Libertarianism: Phenotype or Genotype?


Apropos of Brian Doherty's reportage on the tensions between "purists" and "reformers" in the LP, I see that the arbiters of purity over at LewRockwell.Com ran at least three articles on that theme last week: "In Defense of Libertarian Purity," "Principles," and "Evicting Libertarian Party Principles."

Each seems to be built on a premise that I think is pretty radically wrong: that "libertarianism" is fundamentally a sort of moral philosophy rooted in the non-aggression axiom. The principle is definitive; the policy prescriptions that follow from it (low or no taxation, freedom to engage in "capitalist acts between consenting adults," minimal or no regulation, etc.) are accidental. On that view, then, there's just one "pure" libertarian position, which is either anarchist or damn close to it, and all deviations from that position constitute a watering down of the definitive principle, presumably for the sake of political expediency.

If we don't take the biological analogy too seriously, we could call this the view that libertarianism is a genotype rather than a phenotype. That's probably a bit too starkly binary, of course, because there's not really this sharp divide, but rather a continuum of principles people hold at different levels of abstraction, from the metaphysical view in which an ethical ideal is rooted, through general strucutral or procedural principles of government, and down to more or less specific policy-guiding principles. Still, just to have a term, let's call the view represented above the libertarianism-as-genotype view.

What's appealing about the idea, of course, is that obviously even a pretty broad political orientation is much more than just a set of policy prescriptions. A law banning some kinds of pornography might be defended on progressive feminist grounds or conservative "family values" grounds. And both philosophies are ways of approaching new issues, not just a random cluster of positions on existing ones. So the contrasting view—libertarianism as phenotype—shouldn't be that libertarianism is just a set of policy positions. Instead, let's take as our point of contrast the view that libertarianism is what Wittgenstein would've called a "family resemblance" concept, a cluster of both policy positions and lower-level abstract principles and dispositions for thinking about politics. These might include, among others, sensitivity for unintended consequences of state action, respect for the information aggregating power of the price system, an emphasis on the value of autonomy and people's desire to shape their own lives, and a regard for the importance of robust property rights as a means to that end. On this view, there isn't any one "foundational" or essential principle that's definitive of libertarianism, and so there's no thought of explaining variation among libertarians—more or less "radical" views, that is—along some single dimension defined by that principle, where the only question is how much particular people decide to dilute that one purportedly common ideal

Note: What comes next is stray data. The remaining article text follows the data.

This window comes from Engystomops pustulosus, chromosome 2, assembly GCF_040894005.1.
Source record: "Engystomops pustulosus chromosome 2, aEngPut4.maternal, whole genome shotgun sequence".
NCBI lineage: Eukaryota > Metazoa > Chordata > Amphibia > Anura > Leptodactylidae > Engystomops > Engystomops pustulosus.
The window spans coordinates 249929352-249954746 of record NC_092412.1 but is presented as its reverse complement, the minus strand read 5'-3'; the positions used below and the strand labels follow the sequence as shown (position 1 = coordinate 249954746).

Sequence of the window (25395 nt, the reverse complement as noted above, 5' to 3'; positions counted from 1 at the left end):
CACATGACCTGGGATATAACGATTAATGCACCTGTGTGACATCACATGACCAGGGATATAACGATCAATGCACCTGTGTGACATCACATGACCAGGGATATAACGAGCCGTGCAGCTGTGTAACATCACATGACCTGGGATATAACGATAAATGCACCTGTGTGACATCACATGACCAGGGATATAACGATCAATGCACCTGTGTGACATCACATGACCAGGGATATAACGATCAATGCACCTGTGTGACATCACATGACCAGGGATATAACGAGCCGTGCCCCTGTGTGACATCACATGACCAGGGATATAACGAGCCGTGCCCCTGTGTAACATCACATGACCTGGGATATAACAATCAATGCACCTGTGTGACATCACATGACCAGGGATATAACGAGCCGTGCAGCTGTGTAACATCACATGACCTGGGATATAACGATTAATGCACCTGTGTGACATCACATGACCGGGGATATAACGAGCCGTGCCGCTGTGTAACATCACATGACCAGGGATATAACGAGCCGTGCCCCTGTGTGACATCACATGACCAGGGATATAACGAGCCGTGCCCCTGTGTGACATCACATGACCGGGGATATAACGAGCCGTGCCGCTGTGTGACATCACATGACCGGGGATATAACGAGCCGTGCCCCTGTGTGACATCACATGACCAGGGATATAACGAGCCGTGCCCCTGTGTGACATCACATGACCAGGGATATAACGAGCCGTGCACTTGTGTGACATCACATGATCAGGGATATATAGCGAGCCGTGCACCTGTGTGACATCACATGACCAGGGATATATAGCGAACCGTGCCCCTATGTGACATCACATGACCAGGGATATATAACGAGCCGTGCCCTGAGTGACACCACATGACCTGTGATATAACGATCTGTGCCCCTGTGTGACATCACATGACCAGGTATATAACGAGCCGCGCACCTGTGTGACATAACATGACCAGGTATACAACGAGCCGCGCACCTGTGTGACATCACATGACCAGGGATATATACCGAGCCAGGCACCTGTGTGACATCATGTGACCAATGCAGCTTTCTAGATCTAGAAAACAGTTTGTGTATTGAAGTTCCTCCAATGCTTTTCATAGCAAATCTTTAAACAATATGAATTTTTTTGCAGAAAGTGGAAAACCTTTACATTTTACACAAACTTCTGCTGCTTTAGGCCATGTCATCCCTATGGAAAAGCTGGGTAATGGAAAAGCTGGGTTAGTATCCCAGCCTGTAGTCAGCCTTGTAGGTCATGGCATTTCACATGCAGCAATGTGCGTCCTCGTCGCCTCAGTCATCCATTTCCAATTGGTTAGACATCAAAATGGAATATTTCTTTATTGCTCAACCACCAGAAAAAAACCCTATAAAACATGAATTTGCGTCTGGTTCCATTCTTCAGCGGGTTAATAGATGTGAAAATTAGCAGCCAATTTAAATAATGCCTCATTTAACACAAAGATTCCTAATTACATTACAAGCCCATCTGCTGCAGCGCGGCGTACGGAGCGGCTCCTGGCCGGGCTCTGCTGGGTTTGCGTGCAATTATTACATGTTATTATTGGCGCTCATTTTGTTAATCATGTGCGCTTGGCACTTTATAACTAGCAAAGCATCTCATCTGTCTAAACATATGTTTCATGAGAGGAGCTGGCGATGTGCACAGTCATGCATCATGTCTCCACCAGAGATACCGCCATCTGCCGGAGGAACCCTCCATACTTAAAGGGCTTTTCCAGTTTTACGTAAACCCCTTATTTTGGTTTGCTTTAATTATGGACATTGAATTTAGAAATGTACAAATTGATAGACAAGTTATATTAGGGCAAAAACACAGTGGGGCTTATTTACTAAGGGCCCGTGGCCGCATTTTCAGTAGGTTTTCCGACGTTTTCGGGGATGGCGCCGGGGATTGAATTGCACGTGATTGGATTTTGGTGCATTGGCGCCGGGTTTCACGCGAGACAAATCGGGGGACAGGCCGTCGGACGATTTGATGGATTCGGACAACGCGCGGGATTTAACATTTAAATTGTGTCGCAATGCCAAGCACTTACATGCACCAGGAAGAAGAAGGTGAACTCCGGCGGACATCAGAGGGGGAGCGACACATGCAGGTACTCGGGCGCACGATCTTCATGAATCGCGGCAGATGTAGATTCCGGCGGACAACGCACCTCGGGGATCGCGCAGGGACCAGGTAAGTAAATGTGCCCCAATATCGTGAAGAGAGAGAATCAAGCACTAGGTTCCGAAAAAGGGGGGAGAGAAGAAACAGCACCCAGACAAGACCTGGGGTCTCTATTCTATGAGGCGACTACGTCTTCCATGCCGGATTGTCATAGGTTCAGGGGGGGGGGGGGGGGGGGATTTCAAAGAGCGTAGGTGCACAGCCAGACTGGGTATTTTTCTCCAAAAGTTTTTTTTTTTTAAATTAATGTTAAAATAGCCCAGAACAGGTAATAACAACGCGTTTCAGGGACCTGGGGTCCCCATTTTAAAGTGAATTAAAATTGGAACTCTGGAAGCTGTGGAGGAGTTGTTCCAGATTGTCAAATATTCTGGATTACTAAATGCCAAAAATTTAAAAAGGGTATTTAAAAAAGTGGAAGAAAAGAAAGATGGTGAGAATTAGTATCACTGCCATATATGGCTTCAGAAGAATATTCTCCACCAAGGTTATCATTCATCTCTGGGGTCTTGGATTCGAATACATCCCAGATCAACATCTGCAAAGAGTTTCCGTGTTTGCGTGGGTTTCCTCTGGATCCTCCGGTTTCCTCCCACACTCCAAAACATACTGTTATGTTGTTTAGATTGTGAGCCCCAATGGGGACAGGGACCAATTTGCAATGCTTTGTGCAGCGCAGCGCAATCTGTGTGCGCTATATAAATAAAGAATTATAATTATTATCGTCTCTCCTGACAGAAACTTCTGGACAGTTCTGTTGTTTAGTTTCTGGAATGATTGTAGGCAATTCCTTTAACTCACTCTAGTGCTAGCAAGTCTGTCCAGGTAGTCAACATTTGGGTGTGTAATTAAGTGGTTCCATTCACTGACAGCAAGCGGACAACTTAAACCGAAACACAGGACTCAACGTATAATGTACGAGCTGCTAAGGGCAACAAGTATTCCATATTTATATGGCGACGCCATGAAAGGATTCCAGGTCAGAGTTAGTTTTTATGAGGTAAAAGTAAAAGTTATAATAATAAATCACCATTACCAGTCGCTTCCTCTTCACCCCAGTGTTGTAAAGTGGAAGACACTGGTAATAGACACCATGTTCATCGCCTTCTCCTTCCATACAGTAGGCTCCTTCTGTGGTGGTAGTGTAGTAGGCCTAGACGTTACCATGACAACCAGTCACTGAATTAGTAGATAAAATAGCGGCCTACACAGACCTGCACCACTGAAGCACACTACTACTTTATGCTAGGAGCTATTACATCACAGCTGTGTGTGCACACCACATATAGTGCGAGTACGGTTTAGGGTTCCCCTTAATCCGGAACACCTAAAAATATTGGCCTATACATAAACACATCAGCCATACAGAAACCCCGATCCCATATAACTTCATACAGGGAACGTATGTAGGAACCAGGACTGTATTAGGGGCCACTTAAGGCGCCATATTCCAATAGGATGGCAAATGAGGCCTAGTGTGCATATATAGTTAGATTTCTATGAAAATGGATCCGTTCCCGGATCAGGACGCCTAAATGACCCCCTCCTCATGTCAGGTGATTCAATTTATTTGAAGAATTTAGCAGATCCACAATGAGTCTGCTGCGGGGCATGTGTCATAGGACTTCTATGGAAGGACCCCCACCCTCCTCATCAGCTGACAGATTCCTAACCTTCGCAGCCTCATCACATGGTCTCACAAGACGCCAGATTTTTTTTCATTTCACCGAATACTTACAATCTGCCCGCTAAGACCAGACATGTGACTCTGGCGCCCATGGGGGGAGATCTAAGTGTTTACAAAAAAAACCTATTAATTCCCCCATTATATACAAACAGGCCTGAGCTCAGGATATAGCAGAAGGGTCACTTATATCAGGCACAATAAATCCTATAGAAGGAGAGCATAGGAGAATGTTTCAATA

There are two main reasons for preferring the phenotypic view: one conceptual, the other empirical. The conceptual reason is that the "non-aggression principle" is, by itself, vacuous. A socialist could claim to support it, provided he coupled it with a concept of property rights on which holding more than one's equal share of social resources counts as coercive infringement of the rights of others. To get particular libertarian conclusions out of that principle, you've got to load a lot of theory into the term "coercion" or "force" or "aggression," such that when I apply coercion to enforce performance of a contract, or to recover my wallet from someone who snatched it from my coat, that counts as "retaliatory" force, even if I'm the first one to employ aggression in any colloquial sense. But once you realize that, the apparently unitary principle is exposed as potentially encompassing a range of very different ones depending on the details of your theory of property.

The empirical reason is that if you talk to younger libertarians in particular, it's just not clear that the rhetoric of "initiation of force" plays a very large role in their thinking at all, at least not as a fundamental political principle from which all else is derived. This is a point I suspect people who were involved in "the movement" in the 70s, say, really don't yet appreciate fully: For a New Liberty is no longer required reading; there's a significant chunk of the younger generation that, however radical they might be, have never cracked a book by Rothbard or Rand and might never. You can, I suppose, just stamp your feet and insist that such people are ipso facto not really libertarians at all, like a kind of extreme prescriptivist grammarian who knows that a word "really means" whatever Webster's said it meant in 1806, even if everyone now uses it differently. This yields some pretty silly consequences: It entails that an anarcho-capitalist utilitarian whose ultimate criterion is aggregate happiness will not be a libertarian "really," nor will a radical minarchist who takes a Rawlsian "basic structure" approach, where as someone who espouses far more moderate views might be, so long as his foundational principle is the NAP, however watered down for practical reasons. This seems like pointless pedantry: If Rothbardians want to argue that, really, all libertarians ought to prefer their version of the theory, let them argue that, rather than getting tangled in a tedious debate over what "libertarian" really means. [Cross-posted @ NftL]